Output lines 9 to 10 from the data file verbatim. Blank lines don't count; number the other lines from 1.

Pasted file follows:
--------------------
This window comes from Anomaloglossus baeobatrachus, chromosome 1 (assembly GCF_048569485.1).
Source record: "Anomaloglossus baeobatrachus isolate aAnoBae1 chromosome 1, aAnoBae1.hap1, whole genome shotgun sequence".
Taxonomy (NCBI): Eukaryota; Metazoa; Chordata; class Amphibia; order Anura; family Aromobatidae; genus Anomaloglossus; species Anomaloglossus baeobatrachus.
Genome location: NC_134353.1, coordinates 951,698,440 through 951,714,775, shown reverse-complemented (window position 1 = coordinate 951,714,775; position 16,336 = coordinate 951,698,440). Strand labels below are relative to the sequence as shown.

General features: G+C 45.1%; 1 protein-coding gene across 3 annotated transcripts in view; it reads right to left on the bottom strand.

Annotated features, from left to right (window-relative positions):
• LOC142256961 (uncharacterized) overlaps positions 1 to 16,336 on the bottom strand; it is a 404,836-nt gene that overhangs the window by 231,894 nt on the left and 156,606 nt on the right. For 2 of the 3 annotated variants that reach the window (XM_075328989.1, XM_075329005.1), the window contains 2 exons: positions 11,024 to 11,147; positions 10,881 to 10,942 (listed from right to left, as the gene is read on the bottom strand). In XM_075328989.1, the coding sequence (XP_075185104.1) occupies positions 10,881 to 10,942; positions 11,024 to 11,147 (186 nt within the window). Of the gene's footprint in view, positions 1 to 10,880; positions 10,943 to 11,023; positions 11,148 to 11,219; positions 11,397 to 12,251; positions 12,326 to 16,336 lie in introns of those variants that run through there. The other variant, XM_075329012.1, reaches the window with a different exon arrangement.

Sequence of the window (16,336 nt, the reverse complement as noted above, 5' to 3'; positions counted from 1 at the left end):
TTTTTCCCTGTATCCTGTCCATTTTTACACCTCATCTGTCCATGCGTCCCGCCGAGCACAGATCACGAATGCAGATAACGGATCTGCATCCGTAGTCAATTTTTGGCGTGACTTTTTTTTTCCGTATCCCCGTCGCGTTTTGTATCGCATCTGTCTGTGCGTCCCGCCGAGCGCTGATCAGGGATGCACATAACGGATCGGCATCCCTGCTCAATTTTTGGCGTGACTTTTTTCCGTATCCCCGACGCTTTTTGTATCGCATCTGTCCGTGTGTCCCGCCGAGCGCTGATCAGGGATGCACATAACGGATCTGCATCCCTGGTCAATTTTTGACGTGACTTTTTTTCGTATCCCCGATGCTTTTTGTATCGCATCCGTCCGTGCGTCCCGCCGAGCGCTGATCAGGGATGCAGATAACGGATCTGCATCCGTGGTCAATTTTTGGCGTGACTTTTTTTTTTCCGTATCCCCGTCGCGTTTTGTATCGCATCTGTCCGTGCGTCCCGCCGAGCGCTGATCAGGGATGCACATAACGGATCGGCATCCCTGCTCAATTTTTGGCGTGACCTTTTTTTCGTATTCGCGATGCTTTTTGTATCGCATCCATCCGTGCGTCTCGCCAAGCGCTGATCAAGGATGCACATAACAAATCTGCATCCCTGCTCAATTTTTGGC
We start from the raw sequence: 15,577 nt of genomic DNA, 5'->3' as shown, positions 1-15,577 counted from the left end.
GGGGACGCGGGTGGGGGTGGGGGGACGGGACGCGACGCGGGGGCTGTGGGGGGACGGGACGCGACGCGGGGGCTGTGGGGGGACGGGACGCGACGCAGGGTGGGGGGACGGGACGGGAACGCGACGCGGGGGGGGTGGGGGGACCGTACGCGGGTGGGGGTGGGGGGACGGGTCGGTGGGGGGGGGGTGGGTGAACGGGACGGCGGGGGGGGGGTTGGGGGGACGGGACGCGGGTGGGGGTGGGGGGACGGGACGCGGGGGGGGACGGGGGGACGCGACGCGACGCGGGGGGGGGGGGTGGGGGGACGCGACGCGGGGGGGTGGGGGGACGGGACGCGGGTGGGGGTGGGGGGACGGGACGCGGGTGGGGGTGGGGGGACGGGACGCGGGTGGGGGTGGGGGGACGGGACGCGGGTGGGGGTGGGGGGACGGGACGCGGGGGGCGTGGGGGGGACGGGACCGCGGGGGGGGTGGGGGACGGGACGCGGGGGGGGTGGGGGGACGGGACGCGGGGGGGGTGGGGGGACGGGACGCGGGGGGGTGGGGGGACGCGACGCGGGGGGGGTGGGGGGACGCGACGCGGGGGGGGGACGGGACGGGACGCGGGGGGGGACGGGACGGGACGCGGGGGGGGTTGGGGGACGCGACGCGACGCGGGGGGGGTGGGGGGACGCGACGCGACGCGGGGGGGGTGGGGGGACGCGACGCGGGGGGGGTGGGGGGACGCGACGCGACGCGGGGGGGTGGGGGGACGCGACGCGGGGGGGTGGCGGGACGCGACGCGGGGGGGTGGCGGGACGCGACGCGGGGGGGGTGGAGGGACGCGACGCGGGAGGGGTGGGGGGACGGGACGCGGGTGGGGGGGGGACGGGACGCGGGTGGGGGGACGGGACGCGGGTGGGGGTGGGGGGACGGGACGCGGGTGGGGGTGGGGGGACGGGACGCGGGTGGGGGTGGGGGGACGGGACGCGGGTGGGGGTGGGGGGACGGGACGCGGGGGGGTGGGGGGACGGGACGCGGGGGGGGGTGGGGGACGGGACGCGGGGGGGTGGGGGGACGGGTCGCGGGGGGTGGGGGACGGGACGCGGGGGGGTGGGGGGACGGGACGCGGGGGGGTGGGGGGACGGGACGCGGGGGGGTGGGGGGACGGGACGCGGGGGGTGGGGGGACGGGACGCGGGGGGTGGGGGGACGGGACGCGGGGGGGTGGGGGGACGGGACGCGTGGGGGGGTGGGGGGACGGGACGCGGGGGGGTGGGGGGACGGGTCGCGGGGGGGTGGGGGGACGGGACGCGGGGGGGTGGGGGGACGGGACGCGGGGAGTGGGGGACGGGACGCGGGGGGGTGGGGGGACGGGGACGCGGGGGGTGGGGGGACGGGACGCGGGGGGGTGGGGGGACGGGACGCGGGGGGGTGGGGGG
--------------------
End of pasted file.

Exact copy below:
TTTTTCCCTGTATCCTGTCCATTTTTACACCTCATCTGTCCATGCGTCCCGCCGAGCACAGATCACGAATGCAGATAACGGATCTGCATCCGTAGTCAATTTTTGGCGTGACTTTTTTTTTCCGTATCCCCGTCGCGTTTTGTATCGCATCTGTCTGTGCGTCCCGCCGAGCGCTGATCAGGGATGCACATAACGGATCGGCATCCCTGCTCAATTTTTGGCGTGACTTTTTTCCGTATCCCCGACGCTTTTTGTATCGCATCTGTCCGTGTGTCCCGCCGAGCGCTGATCAGGGATGCACATAACGGATCTGCATCCCTGGTCAATTTTTGACGTGACTTTTTTTCGTATCCCCGATGCTTTTTGTATCGCATCCGTCCGTGCGTCCCGCCGAGCGCTGATCAGGGATGCAGATAACGGATCTGCATCCGTGGTCAATTTTTGGCGTGACTTTTTTTTTTCCGTATCCCCGTCGCGTTTTGTATCGCATCTGTCCGTGCGTCCCGCCGAGCGCTGATCAGGGATGCACATAACGGATCGGCATCCCTGCTCAATTTTTGGCGTGACCTTTTTTTCGTATTCGCGATGCTTTTTGTATCGCATCCATCCGTGCGTCTCGCCAAGCGCTGATCAAGGATGCACATAACAAATCTGCATCCCTGCTCAATTTTTGGC
We start from the raw sequence: 15,577 nt of genomic DNA, 5'->3' as shown, positions 1-15,577 counted from the left end.